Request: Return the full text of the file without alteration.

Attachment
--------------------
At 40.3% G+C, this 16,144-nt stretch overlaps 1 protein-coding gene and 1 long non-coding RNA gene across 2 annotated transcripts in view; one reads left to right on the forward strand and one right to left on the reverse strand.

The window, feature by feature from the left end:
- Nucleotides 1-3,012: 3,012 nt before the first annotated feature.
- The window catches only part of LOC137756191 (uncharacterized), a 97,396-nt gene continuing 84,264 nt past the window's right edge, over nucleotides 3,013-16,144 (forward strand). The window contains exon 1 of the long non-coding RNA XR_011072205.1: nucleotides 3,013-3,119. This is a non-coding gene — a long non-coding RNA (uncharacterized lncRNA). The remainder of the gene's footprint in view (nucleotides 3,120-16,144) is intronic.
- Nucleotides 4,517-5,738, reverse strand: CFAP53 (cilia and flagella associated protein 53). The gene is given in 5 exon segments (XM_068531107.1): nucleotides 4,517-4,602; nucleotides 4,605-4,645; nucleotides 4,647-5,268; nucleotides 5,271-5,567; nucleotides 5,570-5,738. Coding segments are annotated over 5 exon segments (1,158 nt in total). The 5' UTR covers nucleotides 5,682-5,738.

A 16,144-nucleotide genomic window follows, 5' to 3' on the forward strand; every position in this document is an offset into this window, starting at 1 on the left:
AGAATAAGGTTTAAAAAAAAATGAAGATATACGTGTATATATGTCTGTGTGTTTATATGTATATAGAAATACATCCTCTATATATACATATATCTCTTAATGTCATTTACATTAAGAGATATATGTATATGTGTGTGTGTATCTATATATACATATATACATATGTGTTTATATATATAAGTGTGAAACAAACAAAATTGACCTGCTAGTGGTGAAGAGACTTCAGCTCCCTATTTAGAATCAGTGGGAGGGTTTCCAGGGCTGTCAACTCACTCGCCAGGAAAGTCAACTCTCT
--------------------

At 40.3% G+C, this 16,144-nt stretch overlaps 1 protein-coding gene and 1 long non-coding RNA gene across 2 annotated transcripts in view; one reads left to right on the forward strand and one right to left on the reverse strand.

The window, feature by feature from the left end:
- Nucleotides 1-3,012: 3,012 nt before the first annotated feature.
- The window catches only part of LOC137756191 (uncharacterized), a 97,396-nt gene continuing 84,264 nt past the window's right edge, over nucleotides 3,013-16,144 (forward strand). The window contains exon 1 of the long non-coding RNA XR_011072205.1: nucleotides 3,013-3,119. This is a non-coding gene — a long non-coding RNA (uncharacterized lncRNA). The remainder of the gene's footprint in view (nucleotides 3,120-16,144) is intronic.
- Nucleotides 4,517-5,738, reverse strand: CFAP53 (cilia and flagella associated protein 53). The gene is given in 5 exon segments (XM_068531107.1): nucleotides 4,517-4,602; nucleotides 4,605-4,645; nucleotides 4,647-5,268; nucleotides 5,271-5,567; nucleotides 5,570-5,738. Coding segments are annotated over 5 exon segments (1,158 nt in total). The 5' UTR covers nucleotides 5,682-5,738.

A 16,144-nucleotide genomic window follows, 5' to 3' on the forward strand; every position in this document is an offset into this window, starting at 1 on the left:
AGAATAAGGTTTAAAAAAAAATGAAGATATACGTGTATATATGTCTGTGTGTTTATATGTATATAGAAATACATCCTCTATATATACATATATCTCTTAATGTCATTTACATTAAGAGATATATGTATATGTGTGTGTGTATCTATATATACATATATACATATGTGTTTATATATATAAGTGTGAAACAAACAAAATTGACCTGCTAGTGGTGAAGAGACTTCAGCTCCCTATTTAGAATCAGTGGGAGGGTTTCCAGGGCTGTCAACTCACTCGCCAGGAAAGTCAACTCTCT